# Modulo division vs remainder division java

I have learned a lot from my last question hopefully I don't make the same mistakes again:)

This stems from a previous question. Here is what I THINK I know:

For ints in java (I assume in all languages but I’m asking in JAVA specifically):

``````1/3 = 0
1%3 = 1
``````

I was stumped as to why `i%j = i` when `i < j` and a previous poster explained how this worked and also stated that "First, in Java, % is the remainder (not modulo) operator, which has slightly different semantics...."

Their explanation was perfect for what I needed. However, I was confused by their quote because I was always taught that in mathematics modular == remainder division.

How does one execute modular division in JAVA and are there pitfalls to watch for when trying to use % as a modulus operator?

mathematicaly, modulo is division with remainder.

``````7 mod 4 = 1 R3
``````

see:

``````n = a * m + r
``````

The modulo operator in Java (like in most other languages) gives only the remainder part and not i dont know, if it works with negative numbers correct.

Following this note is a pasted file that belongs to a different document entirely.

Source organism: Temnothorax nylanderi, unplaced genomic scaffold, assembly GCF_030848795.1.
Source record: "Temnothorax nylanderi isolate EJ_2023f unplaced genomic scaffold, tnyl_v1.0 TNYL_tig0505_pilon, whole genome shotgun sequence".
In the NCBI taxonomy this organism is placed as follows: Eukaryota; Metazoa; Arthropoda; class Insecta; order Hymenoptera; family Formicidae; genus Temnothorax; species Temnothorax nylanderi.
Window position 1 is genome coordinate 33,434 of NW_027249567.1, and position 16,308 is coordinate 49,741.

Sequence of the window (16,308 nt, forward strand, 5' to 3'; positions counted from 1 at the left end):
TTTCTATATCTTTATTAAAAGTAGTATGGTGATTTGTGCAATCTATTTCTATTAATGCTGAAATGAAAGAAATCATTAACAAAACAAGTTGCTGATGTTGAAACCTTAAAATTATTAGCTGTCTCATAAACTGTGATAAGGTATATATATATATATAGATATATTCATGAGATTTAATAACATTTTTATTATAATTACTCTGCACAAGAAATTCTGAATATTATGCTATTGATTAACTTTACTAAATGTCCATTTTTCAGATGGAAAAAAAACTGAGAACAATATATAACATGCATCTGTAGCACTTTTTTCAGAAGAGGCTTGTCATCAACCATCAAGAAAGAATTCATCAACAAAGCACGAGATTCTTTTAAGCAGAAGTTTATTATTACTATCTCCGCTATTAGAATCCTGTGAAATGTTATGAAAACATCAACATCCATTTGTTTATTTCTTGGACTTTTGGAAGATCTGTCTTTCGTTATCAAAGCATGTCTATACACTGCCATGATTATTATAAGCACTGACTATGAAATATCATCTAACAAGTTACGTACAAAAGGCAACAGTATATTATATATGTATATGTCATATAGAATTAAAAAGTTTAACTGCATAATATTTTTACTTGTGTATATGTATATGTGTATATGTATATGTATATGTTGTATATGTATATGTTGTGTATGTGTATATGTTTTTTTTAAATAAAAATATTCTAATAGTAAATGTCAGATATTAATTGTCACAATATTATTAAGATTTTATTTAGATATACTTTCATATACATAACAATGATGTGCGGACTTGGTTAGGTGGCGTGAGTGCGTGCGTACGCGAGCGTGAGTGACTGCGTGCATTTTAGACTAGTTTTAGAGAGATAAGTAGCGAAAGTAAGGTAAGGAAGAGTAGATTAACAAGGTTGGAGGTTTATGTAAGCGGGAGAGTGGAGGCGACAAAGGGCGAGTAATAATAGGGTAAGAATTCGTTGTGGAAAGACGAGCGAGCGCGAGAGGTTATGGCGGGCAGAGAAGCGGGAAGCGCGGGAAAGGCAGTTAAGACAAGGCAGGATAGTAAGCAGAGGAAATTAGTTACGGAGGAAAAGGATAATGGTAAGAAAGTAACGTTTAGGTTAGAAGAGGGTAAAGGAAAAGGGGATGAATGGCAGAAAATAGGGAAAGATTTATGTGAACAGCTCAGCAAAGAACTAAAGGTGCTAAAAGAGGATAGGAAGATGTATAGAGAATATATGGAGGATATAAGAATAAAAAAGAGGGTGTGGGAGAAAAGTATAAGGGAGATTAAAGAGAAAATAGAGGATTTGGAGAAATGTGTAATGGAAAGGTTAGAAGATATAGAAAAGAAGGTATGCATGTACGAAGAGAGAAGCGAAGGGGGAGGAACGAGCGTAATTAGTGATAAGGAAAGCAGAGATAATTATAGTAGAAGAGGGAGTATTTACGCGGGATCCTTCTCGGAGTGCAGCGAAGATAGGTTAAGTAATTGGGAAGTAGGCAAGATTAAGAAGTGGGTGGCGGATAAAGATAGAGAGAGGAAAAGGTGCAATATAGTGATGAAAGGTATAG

In Detail, mathematicaly the modulo is allways positive. That is the differece to the modulo operator in java.

``````a mod n = b, if there is a number k existing with a = b + kn
and 0 <= b < n
``````

That means, if you take -14 mod 4:

`````` -14 = b + k * 4    //lets take -3 for k
-14 = b + -3 * 4
-14 = b - 12
-2 = b
``````

that would be wrong (mathematically) becaouse b is negative. so we need to take -4 for k

`````` -14 = b + -4 * 4
-14 = b + 16
2 = b
``````

that is the correct answer. In this case only the sign is the difference, but if you take -15 mod 4 you will get -3 in java and most other languages, but the mathematically correct answer would be 1 (-15 + 16)

using java, you will get the negative values.

• modulo is not only the remainder, if you read my answer, i postet 7 mod 4 is 1 R3. the r3 stands for the remainder of 3 – Jarlik Stepsto May 15 '16 at 15:24
• I know, but the mod operation returns the remainder, not the result of division, so the result is just 3. 7 divided by 4 would be 1 with a remainder of 3. – SamTebbs33 May 15 '16 at 21:14

You may be confused by the "modulo operator" in arithmetic, which is the same as the `%` operator in Java and similar languages, I don't think there is such thing as "modular division". The `%` operator in java will always return the integer remainder from repeated division between two numbers. Just like in arithmetic, `(i % j) = i` where `i < j` and `i >= 0`. The result of the operation is less than `j`.

• where `i < j` and `i >= 0`. Just to mention that this is not true for negative numbers- – Denis Lukenich May 15 '16 at 18:58
• @DenisLukenich Thanks, I have amended the answer. – SamTebbs33 May 15 '16 at 21:15